I knew the classroom teacher well and had visited her class many times to work with the pre-service teachers she was supervising. I considered her a colleague, and we collaborated on teacher education and development matters. She volunteered to supervise every practicum block. At one time, she requested to be allocated pre-service teachers who were struggling as she felt she could help make a difference. This was an unusual request but shows her sense of commitment to the profession. For this story, though, the teacher had not yet started with a pre-service teacher. I had visited to talk about a previous student’s report. I was observing her class as I waited to meet with her. I was outside the classroom, and I don’t believe she, or the students, knew I was there until much later.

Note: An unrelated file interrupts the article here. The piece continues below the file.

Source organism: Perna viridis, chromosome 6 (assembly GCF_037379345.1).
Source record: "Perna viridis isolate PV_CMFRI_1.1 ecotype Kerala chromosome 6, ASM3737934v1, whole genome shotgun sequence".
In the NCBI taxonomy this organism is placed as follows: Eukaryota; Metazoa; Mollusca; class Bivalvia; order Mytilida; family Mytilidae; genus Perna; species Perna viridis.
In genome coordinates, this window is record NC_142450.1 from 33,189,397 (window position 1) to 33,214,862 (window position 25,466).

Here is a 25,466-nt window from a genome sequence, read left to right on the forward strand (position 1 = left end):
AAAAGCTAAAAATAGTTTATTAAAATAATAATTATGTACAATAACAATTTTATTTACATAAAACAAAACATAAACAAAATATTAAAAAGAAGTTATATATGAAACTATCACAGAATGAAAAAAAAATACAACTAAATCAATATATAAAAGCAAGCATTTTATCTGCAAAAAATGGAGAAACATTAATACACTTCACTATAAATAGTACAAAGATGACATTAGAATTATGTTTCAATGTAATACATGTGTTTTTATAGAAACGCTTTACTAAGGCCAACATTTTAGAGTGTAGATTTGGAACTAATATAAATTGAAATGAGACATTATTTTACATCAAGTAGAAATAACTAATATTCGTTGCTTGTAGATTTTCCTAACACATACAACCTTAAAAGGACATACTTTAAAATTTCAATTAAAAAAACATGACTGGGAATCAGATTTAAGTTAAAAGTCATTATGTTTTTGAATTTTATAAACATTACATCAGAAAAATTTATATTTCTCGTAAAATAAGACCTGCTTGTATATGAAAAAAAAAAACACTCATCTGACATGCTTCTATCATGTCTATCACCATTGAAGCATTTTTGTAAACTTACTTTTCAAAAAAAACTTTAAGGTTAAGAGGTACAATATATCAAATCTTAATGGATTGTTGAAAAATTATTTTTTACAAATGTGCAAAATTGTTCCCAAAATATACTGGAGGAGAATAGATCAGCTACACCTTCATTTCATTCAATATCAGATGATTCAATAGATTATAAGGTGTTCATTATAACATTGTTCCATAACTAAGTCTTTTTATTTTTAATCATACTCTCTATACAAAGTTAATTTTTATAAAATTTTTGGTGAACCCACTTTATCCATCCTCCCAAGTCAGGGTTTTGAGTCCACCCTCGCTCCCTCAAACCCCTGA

This was a junior secondary humanities class, and they were energetic and chatty. It was late in the lesson period, and they were preparing to finish the lesson and go to lunch break. The teacher, a veteran of some twenty years at the same Brisbane metropolitan, middle income, public secondary school, used all her skills to settle the class and set the homework. After the bell, she released the students. They raced away, except for a handful of more slowly progressing but excited class members: a group of three girls and a girl who seemed to be by herself.